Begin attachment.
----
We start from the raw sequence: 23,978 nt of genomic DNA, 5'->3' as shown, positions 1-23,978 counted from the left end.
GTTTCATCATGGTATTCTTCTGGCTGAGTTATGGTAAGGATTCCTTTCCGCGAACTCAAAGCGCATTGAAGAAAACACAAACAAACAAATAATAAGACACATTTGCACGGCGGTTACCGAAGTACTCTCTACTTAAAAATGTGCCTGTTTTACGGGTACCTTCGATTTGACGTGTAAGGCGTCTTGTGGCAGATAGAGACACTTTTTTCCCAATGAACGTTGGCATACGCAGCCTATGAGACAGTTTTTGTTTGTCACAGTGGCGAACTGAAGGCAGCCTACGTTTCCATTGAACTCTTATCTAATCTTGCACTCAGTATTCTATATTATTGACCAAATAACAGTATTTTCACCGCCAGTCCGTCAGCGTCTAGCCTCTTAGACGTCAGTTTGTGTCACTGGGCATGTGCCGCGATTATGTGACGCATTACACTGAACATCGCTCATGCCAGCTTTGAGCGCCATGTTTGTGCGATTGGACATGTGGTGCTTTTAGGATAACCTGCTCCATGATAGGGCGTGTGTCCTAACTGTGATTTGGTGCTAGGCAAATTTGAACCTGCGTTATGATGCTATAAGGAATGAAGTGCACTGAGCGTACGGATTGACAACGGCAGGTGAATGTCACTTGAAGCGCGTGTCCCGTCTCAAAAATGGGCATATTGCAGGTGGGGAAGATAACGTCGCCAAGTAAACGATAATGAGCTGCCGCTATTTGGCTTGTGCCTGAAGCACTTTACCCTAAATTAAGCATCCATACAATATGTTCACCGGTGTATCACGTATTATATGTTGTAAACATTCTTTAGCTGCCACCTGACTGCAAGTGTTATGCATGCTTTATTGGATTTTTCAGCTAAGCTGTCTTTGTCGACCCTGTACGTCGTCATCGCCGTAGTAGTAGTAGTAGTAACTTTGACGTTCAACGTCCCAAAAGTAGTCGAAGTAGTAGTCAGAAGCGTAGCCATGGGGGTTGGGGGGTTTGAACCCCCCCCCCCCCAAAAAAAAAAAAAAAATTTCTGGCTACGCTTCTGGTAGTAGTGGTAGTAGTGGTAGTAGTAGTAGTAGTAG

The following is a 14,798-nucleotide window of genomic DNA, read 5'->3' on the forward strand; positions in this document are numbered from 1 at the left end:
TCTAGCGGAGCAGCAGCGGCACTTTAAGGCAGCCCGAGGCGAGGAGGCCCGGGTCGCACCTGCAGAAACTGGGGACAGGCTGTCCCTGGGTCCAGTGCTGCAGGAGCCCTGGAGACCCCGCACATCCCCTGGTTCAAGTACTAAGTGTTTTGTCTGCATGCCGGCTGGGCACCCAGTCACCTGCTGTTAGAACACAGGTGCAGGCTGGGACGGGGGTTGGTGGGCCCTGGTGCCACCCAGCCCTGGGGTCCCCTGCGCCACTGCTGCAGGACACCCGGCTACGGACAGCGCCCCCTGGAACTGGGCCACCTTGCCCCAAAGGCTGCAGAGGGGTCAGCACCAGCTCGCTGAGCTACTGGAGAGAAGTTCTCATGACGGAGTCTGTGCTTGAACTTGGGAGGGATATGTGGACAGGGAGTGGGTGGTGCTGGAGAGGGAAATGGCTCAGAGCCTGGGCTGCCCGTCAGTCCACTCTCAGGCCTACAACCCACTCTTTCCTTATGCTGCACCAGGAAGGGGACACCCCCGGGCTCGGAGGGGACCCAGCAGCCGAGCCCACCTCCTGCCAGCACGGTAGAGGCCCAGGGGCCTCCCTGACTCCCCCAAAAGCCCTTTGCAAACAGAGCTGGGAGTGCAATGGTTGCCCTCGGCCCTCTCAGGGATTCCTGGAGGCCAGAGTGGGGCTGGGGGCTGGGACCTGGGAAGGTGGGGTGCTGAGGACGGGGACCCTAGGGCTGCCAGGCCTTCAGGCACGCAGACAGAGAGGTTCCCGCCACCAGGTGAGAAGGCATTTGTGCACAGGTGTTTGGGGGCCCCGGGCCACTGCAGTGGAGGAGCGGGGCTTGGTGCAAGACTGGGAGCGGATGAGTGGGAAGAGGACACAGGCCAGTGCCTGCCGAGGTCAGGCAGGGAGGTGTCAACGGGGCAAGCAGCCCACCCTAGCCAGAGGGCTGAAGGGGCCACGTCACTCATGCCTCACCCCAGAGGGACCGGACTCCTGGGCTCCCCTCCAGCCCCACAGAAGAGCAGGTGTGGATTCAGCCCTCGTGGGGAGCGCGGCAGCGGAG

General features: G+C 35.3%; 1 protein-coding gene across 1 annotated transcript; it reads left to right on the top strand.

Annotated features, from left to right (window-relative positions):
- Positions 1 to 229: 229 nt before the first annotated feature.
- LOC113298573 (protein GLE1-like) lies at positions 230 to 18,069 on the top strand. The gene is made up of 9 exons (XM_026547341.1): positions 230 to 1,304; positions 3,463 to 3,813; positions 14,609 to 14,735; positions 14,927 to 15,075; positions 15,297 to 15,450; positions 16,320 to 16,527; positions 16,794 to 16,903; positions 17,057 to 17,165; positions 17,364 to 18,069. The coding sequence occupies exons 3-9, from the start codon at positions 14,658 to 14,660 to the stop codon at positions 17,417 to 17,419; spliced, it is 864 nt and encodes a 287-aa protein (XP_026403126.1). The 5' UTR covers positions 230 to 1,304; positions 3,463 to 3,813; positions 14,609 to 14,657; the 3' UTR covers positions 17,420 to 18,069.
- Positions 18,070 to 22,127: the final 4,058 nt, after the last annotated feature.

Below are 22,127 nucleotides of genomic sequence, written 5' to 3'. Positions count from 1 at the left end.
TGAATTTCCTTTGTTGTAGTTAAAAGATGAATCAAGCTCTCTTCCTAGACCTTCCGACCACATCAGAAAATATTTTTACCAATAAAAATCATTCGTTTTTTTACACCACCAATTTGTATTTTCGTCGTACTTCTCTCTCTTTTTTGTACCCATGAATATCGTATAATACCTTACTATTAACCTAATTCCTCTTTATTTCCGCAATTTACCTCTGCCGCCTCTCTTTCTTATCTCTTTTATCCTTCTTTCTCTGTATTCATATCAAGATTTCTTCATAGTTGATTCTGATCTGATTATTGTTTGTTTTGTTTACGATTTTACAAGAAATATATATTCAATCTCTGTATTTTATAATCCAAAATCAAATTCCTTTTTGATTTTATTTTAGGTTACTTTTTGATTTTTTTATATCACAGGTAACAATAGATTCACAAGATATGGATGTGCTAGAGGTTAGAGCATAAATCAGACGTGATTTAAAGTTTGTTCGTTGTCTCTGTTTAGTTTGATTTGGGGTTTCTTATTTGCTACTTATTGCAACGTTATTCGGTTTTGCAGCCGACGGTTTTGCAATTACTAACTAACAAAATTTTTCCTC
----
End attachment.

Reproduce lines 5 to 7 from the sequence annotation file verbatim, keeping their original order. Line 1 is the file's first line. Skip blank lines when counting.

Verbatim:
General features: G+C 35.3%; 1 protein-coding gene across 1 annotated transcript; it reads left to right on the top strand.

Annotated features, from left to right (window-relative positions):
- Positions 1 to 229: 229 nt before the first annotated feature.